The Presidents Club says it is to close following allegations that hostesses were groped at its men-only annual charity dinner.
It said remaining funds would be distributed to children's charities "in an efficient manner".
There was widespread outrage following claims about the event by an undercover FT reporter, and charities said they would return past donations.
It also led to the resignation of a Department for Education director.
The only women at last Thursday's event at the Dorchester Hotel in central London, which was attended by senior figures in business and finance, were hired hostesses.
Event compere David Walliams said he was "appalled" by the claims but had not witnessed anything.
The comedian and author tweeted that he was there in a "strictly professional capacity" and not as a guest.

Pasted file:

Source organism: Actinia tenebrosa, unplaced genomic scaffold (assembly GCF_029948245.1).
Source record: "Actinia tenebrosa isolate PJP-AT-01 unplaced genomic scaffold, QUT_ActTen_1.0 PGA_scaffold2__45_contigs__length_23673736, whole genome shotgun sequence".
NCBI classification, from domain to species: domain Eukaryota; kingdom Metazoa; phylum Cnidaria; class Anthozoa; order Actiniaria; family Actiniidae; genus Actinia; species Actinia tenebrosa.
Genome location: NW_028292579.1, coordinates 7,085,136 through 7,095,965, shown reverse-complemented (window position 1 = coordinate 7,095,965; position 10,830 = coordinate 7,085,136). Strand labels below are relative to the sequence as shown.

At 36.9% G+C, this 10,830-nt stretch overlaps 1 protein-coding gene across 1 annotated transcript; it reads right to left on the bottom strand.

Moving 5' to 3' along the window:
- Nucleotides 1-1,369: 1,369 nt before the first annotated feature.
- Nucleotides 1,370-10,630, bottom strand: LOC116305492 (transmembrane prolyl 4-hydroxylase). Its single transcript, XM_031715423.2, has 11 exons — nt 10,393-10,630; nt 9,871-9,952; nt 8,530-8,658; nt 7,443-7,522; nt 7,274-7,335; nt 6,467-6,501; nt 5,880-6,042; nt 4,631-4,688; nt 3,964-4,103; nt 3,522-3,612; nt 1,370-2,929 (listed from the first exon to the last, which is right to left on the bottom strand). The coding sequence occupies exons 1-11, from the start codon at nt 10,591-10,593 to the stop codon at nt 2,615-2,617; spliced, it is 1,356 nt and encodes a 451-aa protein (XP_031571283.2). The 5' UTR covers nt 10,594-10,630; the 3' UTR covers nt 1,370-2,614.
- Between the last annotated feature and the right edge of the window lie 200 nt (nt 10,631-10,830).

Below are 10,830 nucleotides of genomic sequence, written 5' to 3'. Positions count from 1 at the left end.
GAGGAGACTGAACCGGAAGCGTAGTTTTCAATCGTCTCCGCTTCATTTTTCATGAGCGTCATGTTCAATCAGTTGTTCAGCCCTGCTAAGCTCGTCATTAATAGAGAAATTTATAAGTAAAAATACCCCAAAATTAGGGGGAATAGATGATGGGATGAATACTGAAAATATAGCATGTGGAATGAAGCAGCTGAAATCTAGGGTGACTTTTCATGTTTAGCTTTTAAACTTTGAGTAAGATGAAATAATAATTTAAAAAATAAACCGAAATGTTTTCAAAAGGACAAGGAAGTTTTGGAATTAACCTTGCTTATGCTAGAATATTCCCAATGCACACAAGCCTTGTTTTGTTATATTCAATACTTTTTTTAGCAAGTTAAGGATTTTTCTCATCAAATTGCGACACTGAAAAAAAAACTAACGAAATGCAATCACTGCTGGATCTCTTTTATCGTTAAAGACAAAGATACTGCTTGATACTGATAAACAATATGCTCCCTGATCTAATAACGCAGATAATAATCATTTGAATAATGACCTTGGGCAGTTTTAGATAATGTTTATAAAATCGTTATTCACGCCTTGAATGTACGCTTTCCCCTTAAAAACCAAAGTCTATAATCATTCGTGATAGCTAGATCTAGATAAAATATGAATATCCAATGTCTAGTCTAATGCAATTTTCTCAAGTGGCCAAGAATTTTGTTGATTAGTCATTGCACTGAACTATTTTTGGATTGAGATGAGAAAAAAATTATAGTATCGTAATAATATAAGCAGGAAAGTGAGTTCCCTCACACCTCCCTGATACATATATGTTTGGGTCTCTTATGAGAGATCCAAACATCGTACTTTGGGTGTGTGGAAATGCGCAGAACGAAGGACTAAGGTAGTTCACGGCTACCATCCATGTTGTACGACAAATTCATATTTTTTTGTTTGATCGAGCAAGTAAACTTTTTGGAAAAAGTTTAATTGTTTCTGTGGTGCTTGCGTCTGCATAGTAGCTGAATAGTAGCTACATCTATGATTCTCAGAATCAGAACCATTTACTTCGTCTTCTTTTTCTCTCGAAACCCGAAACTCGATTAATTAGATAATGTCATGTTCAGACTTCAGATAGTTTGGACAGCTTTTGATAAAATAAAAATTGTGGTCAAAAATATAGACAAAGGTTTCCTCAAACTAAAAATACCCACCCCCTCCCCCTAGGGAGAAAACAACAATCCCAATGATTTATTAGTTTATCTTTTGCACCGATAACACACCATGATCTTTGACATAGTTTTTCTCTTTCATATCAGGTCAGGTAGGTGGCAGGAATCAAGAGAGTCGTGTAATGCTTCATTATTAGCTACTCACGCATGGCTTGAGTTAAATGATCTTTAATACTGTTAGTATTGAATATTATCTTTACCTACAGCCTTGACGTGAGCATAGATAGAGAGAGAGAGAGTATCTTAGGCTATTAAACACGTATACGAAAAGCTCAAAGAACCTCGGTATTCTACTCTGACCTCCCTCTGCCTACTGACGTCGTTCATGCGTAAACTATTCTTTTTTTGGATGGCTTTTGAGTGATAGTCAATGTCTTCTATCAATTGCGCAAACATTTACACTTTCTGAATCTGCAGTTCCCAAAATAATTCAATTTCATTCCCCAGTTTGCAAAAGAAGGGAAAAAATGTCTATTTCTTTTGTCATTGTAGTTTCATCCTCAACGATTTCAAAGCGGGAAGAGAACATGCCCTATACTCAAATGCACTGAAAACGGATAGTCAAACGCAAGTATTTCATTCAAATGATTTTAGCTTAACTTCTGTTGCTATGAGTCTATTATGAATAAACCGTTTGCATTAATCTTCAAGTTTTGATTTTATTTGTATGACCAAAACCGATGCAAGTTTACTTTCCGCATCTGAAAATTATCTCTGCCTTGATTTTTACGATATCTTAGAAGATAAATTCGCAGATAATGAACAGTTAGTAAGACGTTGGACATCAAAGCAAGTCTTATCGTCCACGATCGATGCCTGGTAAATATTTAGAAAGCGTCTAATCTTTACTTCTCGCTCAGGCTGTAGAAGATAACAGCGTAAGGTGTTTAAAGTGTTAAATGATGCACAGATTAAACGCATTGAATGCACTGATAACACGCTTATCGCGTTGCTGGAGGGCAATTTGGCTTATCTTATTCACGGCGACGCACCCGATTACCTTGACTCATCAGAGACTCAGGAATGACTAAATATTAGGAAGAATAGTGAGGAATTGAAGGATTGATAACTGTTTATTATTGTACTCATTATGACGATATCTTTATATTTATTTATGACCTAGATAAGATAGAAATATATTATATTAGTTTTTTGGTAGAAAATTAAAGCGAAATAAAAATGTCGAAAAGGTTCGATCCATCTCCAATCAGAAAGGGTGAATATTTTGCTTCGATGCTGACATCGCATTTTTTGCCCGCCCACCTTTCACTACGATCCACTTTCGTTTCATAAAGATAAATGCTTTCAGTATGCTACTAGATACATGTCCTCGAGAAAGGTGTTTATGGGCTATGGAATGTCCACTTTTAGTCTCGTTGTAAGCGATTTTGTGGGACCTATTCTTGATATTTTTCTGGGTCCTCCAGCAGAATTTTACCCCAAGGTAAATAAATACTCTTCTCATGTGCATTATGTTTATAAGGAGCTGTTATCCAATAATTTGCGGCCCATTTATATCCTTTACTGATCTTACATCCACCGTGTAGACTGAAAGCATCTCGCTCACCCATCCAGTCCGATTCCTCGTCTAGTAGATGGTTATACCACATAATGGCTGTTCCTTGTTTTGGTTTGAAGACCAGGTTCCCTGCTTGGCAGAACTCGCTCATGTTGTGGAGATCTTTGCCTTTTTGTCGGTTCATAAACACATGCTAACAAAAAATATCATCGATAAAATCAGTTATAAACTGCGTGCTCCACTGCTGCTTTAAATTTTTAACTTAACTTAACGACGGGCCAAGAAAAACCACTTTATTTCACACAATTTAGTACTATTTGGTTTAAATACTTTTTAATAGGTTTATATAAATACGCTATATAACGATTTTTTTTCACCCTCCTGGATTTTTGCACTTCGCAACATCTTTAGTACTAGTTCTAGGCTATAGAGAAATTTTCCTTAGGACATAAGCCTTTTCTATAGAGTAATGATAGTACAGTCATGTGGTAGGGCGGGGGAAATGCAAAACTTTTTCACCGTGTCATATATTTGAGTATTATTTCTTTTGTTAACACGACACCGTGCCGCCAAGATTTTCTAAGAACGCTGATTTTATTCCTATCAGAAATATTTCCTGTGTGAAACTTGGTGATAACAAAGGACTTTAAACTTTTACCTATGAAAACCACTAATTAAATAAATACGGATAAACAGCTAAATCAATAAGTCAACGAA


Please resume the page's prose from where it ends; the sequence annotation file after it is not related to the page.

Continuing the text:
2) I left immediately after I had finished my presenting on stage at 11.30pm. I did not witness any of the kind of behaviour that allegedly occurred and am absolutely appalled by the reports.— David Walliams (@davidwalliams) January 24, 2018
David Meller, who helped to organise the dinner, quit his non-executive role on the Department for Education board following the reports.
Education minister Nadhim Zahawi was also a guest, and the BBC understands he has been called to see the government's chief whip to explain his version of events.
It is believed he will be reprimanded but not fired.
A No 10 source said the prime minister was "appalled" by reports of the event, adding: "This shows there is a long way to go to ensure all women are treated properly as equals."